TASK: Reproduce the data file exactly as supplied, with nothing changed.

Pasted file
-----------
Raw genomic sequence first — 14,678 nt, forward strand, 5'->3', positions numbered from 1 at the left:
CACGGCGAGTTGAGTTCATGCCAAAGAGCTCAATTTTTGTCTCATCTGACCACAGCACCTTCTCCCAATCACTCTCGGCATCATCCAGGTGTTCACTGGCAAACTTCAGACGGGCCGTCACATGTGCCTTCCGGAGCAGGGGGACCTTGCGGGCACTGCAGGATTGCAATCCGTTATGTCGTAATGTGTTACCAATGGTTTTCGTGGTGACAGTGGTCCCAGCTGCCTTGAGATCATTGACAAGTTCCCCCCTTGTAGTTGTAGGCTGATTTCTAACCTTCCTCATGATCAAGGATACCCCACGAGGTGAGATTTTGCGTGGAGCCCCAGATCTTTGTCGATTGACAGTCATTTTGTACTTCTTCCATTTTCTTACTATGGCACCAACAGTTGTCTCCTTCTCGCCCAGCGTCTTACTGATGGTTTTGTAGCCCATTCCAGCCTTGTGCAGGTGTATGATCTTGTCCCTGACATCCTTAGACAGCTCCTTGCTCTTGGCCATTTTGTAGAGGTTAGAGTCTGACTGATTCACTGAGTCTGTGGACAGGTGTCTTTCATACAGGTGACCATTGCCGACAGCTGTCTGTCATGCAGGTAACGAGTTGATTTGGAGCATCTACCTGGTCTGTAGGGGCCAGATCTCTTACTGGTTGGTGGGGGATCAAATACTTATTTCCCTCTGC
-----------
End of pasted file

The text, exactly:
Raw genomic sequence first — 14,678 nt, forward strand, 5'->3', positions numbered from 1 at the left:
CACGGCGAGTTGAGTTCATGCCAAAGAGCTCAATTTTTGTCTCATCTGACCACAGCACCTTCTCCCAATCACTCTCGGCATCATCCAGGTGTTCACTGGCAAACTTCAGACGGGCCGTCACATGTGCCTTCCGGAGCAGGGGGACCTTGCGGGCACTGCAGGATTGCAATCCGTTATGTCGTAATGTGTTACCAATGGTTTTCGTGGTGACAGTGGTCCCAGCTGCCTTGAGATCATTGACAAGTTCCCCCCTTGTAGTTGTAGGCTGATTTCTAACCTTCCTCATGATCAAGGATACCCCACGAGGTGAGATTTTGCGTGGAGCCCCAGATCTTTGTCGATTGACAGTCATTTTGTACTTCTTCCATTTTCTTACTATGGCACCAACAGTTGTCTCCTTCTCGCCCAGCGTCTTACTGATGGTTTTGTAGCCCATTCCAGCCTTGTGCAGGTGTATGATCTTGTCCCTGACATCCTTAGACAGCTCCTTGCTCTTGGCCATTTTGTAGAGGTTAGAGTCTGACTGATTCACTGAGTCTGTGGACAGGTGTCTTTCATACAGGTGACCATTGCCGACAGCTGTCTGTCATGCAGGTAACGAGTTGATTTGGAGCATCTACCTGGTCTGTAGGGGCCAGATCTCTTACTGGTTGGTGGGGGATCAAATACTTATTTCCCTCTGC